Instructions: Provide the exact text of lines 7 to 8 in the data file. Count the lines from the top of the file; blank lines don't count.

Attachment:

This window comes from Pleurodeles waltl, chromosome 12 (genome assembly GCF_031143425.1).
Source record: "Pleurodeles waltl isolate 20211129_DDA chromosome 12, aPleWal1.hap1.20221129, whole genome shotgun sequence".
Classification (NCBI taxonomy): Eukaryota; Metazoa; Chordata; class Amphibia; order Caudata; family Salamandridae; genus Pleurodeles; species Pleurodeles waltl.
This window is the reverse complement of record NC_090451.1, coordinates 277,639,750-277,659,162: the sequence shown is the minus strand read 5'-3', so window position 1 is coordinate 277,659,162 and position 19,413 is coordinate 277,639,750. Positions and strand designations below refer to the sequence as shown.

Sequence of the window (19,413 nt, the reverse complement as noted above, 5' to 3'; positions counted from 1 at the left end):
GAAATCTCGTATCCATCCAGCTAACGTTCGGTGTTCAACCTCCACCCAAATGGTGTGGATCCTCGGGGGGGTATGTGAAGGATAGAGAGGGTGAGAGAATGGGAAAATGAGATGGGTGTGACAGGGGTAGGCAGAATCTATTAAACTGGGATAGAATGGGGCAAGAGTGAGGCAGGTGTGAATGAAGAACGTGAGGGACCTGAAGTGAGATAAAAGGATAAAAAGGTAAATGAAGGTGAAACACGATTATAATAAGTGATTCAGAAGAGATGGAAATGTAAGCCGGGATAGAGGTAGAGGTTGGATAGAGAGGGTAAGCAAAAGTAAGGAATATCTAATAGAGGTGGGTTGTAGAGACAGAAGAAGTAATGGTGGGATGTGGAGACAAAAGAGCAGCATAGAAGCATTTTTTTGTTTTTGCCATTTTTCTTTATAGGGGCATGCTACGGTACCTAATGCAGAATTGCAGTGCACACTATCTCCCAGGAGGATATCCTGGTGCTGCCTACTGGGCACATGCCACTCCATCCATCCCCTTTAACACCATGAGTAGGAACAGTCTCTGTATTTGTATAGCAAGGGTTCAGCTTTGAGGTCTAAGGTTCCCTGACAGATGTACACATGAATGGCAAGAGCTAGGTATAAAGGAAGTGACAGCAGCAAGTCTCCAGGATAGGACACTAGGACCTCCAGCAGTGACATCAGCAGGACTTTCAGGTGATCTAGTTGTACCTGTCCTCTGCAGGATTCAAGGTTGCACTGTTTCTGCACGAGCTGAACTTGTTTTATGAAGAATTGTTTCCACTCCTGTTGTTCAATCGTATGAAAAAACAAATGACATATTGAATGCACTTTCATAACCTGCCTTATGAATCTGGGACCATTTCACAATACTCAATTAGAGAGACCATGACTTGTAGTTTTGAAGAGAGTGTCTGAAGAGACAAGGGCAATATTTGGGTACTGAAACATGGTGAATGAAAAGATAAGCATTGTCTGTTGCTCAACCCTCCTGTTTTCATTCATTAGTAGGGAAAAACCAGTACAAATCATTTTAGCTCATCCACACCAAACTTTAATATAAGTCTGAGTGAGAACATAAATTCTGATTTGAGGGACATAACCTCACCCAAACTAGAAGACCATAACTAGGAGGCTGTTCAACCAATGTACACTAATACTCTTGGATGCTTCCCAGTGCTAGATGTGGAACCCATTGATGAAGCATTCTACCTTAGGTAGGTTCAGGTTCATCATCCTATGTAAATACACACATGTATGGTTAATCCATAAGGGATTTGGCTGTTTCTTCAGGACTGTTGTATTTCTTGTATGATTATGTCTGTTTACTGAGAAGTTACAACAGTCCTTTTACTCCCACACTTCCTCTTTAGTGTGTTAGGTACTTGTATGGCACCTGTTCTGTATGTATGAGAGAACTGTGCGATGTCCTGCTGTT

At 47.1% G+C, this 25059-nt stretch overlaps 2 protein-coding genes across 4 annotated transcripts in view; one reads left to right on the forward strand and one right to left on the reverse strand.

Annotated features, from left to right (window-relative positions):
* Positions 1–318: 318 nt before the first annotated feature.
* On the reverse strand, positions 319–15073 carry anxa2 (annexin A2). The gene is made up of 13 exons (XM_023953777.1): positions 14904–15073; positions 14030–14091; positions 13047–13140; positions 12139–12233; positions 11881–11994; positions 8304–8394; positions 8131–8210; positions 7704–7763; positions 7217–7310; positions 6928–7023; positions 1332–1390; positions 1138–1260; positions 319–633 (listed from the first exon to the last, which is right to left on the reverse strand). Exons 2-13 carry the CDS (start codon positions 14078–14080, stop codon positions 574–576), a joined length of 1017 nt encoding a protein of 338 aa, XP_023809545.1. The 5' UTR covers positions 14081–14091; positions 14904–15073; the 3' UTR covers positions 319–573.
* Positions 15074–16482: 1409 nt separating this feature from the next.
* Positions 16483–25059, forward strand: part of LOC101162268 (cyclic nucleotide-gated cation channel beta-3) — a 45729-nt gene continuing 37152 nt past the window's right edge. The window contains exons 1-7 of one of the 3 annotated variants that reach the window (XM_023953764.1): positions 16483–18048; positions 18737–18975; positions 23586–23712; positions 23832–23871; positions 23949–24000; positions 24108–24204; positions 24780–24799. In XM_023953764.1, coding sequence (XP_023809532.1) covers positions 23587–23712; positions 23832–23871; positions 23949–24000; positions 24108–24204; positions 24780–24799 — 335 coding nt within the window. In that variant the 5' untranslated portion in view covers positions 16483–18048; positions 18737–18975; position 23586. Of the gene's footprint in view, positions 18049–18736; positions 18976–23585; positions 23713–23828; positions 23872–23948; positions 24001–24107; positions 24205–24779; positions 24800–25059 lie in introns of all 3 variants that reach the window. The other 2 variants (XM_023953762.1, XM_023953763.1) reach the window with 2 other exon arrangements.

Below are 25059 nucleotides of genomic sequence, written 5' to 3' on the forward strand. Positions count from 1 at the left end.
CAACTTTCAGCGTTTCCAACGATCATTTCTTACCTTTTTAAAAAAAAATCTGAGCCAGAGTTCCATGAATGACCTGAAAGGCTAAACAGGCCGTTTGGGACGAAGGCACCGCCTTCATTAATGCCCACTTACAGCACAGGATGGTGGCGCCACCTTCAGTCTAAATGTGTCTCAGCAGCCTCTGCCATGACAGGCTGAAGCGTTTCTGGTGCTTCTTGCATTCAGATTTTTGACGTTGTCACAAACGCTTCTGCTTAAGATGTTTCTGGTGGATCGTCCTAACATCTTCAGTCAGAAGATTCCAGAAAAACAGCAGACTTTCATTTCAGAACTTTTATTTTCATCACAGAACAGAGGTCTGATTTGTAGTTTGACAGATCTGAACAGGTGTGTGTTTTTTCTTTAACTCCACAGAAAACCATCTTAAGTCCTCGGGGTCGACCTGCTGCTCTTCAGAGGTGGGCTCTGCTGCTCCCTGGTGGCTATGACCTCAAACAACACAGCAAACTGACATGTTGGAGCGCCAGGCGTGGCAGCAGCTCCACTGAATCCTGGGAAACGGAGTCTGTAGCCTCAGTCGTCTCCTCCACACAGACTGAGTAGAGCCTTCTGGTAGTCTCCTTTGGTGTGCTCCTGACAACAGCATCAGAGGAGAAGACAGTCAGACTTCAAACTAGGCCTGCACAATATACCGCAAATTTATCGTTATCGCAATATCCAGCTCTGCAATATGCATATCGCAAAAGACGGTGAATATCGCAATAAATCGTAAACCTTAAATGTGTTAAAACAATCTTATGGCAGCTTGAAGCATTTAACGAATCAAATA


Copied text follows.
At 47.1% G+C, this 25059-nt stretch overlaps 2 protein-coding genes across 4 annotated transcripts in view; one reads left to right on the forward strand and one right to left on the reverse strand.

Annotated features, from left to right (window-relative positions):